The phrase isn't related to the well-known antipathy between dogs and cats. Nor is the phrase in any sense literal, i.e. it doesn't record an incident where cats and dogs fell from the sky.
We do know that the phrase was in use in a modified form in 1653, when Richard Brome's comedy The City Wit or The Woman Wears the Breeches referred to stormy weather with the line:
"It shall raine... Dogs and Polecats".
The much more probable source of 'raining cats and dogs' is the prosaic fact that, in the filthy streets of 17th/18th century England, heavy rain would occasionally carry along dead animals and other debris. The animals didn't fall from the sky, but the sight of dead cats and dogs floating by in storms could well have caused the coining of this colourful phrase. Jonathan Swift described such an event in his satirical poem 'A Description of a City Shower', first published in the 1710 collection of the Tatler magazine.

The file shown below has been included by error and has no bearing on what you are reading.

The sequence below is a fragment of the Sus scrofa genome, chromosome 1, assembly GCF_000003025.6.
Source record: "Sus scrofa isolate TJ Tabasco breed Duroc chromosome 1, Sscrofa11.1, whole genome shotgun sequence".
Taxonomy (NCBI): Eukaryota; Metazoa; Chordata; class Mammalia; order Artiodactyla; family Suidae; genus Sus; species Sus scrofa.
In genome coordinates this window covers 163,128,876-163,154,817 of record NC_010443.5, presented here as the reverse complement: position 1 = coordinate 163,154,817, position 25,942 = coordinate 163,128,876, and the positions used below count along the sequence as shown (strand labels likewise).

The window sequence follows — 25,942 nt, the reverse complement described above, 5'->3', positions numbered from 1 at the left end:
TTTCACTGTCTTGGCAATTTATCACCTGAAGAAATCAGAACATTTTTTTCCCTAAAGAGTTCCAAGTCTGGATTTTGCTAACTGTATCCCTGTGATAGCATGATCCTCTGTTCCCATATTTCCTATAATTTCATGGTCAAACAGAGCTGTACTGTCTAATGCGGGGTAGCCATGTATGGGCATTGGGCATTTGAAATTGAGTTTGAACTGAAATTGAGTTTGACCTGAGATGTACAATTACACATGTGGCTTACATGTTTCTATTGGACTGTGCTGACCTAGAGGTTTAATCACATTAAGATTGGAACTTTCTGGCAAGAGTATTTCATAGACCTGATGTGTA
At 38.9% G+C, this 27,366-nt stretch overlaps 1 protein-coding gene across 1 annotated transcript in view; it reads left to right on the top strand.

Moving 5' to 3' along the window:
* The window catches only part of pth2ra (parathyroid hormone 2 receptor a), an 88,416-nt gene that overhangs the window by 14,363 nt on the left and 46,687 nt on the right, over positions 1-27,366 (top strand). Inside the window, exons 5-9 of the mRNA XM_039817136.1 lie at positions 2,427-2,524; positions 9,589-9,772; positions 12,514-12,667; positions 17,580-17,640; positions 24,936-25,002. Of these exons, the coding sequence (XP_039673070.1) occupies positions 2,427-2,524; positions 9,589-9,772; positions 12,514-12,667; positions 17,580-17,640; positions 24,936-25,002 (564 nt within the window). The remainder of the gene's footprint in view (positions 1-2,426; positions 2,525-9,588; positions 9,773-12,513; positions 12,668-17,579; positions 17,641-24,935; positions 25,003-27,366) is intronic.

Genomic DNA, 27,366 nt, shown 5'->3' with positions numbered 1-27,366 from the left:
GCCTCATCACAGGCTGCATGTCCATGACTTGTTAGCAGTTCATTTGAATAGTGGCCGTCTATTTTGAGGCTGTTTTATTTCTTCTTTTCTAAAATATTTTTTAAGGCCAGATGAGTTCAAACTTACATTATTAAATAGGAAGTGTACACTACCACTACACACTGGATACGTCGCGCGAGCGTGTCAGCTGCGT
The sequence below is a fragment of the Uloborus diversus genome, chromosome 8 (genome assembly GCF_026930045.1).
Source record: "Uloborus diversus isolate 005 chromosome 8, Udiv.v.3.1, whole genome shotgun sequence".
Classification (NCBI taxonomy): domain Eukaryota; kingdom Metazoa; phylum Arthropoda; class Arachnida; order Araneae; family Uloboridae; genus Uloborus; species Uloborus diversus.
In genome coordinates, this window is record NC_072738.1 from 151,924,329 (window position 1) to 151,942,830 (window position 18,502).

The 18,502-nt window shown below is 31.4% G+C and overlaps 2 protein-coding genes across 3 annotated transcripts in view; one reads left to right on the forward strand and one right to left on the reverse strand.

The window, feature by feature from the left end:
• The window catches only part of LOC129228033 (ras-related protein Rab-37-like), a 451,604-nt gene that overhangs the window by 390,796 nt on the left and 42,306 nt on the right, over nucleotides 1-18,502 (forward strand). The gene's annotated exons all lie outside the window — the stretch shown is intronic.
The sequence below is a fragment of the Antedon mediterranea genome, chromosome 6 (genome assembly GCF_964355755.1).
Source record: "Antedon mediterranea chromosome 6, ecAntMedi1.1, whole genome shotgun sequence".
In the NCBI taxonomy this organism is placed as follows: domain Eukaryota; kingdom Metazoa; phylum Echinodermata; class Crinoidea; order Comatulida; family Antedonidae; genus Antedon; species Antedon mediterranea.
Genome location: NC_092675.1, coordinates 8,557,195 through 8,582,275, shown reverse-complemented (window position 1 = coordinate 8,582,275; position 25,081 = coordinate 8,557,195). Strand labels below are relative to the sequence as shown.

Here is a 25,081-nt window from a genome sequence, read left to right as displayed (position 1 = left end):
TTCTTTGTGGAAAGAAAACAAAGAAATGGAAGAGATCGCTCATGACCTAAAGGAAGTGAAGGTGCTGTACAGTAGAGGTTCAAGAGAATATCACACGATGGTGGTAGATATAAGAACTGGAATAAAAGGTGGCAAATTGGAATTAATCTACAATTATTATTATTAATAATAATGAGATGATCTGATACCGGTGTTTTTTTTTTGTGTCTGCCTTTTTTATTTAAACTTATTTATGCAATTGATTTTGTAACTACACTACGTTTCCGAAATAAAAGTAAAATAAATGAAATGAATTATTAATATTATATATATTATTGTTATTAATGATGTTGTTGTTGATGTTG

The first appearance of the currently used version is in Jonathan Swift’s A Complete Collection of Polite and Ingenious Conversationin 1738:
"I know Sir John will go, though he was sure it would rain cats and dogs".
The fact that Swift had alluded to the streets flowing with dead cats and dogs some years earlier and now used 'rain cats and dogs' explicitly is good evidence that poor sanitation was the source of the phrase as we now use it.
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